Designer’s website design pt.2

Here’s an extended rant on things to avoid in continuation of part one. This section also includes do’s and don’ts for blogs.

Web design irritants:

  1. Re: google adsense. I found one site this morning that had google ad links sending potential customers to all of his competitors. Are you in the business of selling products or links? If you are a destination site in the business (or hobby) of providing content, go wild. Otherwise, adsense links make me think (a service or product based) business is too marginal to afford webhosting fees. This doesn’t increase consumer confidence.
  2. Like adsense above, flash sites are so bad they also warrant a rerun. Flash is lovely but these sites can’t be indexed by search engines and you’ll rank a lot lower than you could be. Here’s a quote:.

    Search engines analyze website based on text. Flash, unluckily, is not text. According to How to Design Website Guideline, search engines are not able to read content presented by Flash. They just treat Flash as an embedded object or graphics only. If you use a Flash Intro as your homepage, you will never get good rankings. In addition, many Flash intros do not offer additional and meaningful content to visitors. Ask your visitors, how many of them are really interested in seeing your Flash Intro before going straight to your website content? Ask yourself whether the Flash intro is really useful and does it offer usable information to your visitors?

    There is a difference between “decorating” and “design”, akin to the difference between being a designer or being a stylist. Most designers these days are stylists, using a template as a basis and using pretty fabric to sell it so they’re really fabric sellers. Design is akin to engineering, resolving problems and enhancing communication. Decorating -or styling- means making things pretty -and there’s nothing wrong with that- but a site must be navigable, usable and functional as well as attractive. Flash isn’t; it doesn’t serve your long term interests. Also see “frames”.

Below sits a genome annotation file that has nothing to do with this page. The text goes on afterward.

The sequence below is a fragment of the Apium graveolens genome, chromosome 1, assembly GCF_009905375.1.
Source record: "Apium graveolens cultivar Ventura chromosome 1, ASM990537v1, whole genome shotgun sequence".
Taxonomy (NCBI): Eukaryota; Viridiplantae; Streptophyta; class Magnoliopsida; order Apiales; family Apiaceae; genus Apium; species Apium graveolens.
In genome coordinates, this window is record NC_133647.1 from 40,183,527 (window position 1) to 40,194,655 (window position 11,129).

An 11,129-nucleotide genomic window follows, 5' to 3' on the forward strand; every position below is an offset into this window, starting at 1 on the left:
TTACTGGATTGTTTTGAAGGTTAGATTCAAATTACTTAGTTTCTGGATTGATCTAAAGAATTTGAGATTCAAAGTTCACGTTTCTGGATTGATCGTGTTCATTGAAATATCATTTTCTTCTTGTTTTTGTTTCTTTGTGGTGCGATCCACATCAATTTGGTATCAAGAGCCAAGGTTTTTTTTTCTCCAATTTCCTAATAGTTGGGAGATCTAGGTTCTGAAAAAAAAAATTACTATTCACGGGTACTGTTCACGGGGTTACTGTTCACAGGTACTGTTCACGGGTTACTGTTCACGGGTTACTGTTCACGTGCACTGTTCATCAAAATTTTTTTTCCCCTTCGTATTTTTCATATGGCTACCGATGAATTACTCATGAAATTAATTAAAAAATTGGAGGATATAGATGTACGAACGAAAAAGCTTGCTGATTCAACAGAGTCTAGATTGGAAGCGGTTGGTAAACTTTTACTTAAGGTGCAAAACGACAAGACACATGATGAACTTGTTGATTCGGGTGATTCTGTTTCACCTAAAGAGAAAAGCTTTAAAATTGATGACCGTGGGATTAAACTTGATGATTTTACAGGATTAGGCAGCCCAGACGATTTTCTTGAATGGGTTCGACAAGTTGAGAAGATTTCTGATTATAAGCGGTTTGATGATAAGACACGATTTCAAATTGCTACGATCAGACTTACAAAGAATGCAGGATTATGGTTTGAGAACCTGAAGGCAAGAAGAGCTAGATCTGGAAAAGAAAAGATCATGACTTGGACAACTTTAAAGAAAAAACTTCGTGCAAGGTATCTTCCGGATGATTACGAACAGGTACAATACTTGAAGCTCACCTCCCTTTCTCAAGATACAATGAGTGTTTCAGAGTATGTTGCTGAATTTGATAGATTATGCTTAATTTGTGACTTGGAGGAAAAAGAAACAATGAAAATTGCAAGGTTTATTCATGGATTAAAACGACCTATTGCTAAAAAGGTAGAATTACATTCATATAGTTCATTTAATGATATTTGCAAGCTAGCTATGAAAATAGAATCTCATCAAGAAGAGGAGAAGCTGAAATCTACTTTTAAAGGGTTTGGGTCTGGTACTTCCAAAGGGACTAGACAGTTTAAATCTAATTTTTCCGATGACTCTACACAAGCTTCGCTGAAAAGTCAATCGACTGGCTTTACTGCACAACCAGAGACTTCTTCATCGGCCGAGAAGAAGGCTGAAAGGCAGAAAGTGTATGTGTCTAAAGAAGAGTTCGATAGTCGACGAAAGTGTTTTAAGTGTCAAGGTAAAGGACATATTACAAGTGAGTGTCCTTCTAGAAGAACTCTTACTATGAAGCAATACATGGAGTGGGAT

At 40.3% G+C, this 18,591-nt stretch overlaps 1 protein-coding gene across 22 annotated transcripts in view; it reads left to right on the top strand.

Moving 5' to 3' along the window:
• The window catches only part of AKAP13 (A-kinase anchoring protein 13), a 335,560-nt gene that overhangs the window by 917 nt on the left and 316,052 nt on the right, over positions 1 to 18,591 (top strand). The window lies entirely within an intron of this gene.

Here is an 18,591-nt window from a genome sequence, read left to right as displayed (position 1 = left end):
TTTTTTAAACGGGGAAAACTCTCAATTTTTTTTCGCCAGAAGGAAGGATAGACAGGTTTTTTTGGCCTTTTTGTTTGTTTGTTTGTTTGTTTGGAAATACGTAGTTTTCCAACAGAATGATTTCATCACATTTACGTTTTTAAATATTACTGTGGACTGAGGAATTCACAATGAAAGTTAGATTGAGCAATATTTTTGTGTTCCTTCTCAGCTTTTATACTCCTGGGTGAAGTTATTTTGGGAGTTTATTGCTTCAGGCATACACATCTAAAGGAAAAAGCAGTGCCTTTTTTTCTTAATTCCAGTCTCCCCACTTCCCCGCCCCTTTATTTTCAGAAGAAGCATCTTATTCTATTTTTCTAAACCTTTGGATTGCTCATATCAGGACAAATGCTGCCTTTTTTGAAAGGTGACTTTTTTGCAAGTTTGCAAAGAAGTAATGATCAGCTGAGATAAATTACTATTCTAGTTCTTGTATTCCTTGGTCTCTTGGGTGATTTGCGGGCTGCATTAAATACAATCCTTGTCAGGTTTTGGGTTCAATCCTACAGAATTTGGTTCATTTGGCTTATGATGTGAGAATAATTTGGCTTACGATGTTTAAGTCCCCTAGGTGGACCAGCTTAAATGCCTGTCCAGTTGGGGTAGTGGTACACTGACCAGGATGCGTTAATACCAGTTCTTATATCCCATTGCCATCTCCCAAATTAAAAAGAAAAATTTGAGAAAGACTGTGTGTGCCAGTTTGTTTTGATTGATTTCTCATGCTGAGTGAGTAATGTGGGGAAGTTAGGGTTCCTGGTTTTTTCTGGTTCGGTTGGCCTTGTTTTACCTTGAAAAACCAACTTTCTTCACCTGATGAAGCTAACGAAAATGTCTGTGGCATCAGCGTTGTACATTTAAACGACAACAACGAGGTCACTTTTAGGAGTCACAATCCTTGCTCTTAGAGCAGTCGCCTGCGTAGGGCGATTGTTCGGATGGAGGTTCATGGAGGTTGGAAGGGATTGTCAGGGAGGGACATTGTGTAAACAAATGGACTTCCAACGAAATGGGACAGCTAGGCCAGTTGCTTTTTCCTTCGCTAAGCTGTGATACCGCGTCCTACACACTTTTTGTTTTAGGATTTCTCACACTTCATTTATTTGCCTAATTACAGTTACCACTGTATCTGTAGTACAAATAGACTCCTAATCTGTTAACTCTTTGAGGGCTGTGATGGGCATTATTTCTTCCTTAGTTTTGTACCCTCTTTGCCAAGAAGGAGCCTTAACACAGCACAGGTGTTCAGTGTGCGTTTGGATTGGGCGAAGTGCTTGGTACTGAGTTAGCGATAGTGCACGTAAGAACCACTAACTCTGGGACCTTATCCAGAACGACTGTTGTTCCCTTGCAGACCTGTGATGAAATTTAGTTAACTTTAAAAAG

3. Don’t use frames. It minimizes the likelihood that others will forward your links, or if they do, that the recipient can find the specific page to which they are being referred. Give site visitors the option of connecting directly to a specific page on your site (the specific URLS should be visible in the address bar). Don’t force them to land on the main page and wade through buttons and submenus to find that one page. One of my favorite people (a great resource too) does this and it irritates me to no end. I link to him a lot less than I would because I have to include convoluted instructions to get the right page. Sure, there’s ways to harvest URLs from framed pages but I’d guess the average web user doesn’t know (or easily remember) the work around. This is too much work for someone who is doing you a favor.
  4. Do not disable right click. Yes, I know you have content people can steal. I have over 2000 pages of content that people can steal but I don’t disable right click. It irritates users, don’t force visitors to learn an entirely different navigation structure proprietary to your site. Besides, if people really want to steal your stuff, they can, one way or another.
  5. Music: I can’t believe we’re still having this discussion. The default setting is OFF! Anything else amounts to an auditory ambush or assault of those who are doing you a favor. This is the web equivalent of being the bully in elementary school who enjoys jumping around corners scaring little kids. If you insist on ambushing visitors with noise, don’t make us hunt around to find the off button. If there’s no off button (or it’s hard for us to find) or navigating to an interior page restarts the tunes, I’m out of there forever. If you don’t know these things are dirty pool, I’ll wonder what else you don’t know about getting products together that you should know but don’t.
  6. Please, do not use blue text on a red background (an example that includes adsense sins). It’s not readable.